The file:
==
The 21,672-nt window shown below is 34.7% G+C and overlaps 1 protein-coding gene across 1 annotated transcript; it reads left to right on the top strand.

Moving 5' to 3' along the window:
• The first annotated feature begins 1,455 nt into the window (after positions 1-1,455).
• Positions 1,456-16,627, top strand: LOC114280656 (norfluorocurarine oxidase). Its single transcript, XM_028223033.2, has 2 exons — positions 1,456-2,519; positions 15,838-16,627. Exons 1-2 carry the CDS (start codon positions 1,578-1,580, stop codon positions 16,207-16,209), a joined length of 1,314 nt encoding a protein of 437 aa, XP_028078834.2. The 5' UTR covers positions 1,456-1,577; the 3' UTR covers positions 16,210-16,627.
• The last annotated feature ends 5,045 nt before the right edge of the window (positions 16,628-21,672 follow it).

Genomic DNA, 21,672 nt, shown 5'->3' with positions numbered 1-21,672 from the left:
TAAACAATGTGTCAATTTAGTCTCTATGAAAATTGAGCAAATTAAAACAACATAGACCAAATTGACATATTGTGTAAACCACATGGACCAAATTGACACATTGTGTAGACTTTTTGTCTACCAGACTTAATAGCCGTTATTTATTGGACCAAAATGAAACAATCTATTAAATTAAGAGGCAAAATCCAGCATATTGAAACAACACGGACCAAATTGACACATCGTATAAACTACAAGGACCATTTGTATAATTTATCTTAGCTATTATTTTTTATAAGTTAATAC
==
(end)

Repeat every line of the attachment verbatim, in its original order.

The 21,672-nt window shown below is 34.7% G+C and overlaps 1 protein-coding gene across 1 annotated transcript; it reads left to right on the top strand.

Moving 5' to 3' along the window:
• The first annotated feature begins 1,455 nt into the window (after positions 1-1,455).
• Positions 1,456-16,627, top strand: LOC114280656 (norfluorocurarine oxidase). Its single transcript, XM_028223033.2, has 2 exons — positions 1,456-2,519; positions 15,838-16,627. Exons 1-2 carry the CDS (start codon positions 1,578-1,580, stop codon positions 16,207-16,209), a joined length of 1,314 nt encoding a protein of 437 aa, XP_028078834.2. The 5' UTR covers positions 1,456-1,577; the 3' UTR covers positions 16,210-16,627.
• The last annotated feature ends 5,045 nt before the right edge of the window (positions 16,628-21,672 follow it).

Genomic DNA, 21,672 nt, shown 5'->3' with positions numbered 1-21,672 from the left:
TAAACAATGTGTCAATTTAGTCTCTATGAAAATTGAGCAAATTAAAACAACATAGACCAAATTGACATATTGTGTAAACCACATGGACCAAATTGACACATTGTGTAGACTTTTTGTCTACCAGACTTAATAGCCGTTATTTATTGGACCAAAATGAAACAATCTATTAAATTAAGAGGCAAAATCCAGCATATTGAAACAACACGGACCAAATTGACACATCGTATAAACTACAAGGACCATTTGTATAATTTATCTTAGCTATTATTTTTTATAAGTTAATAC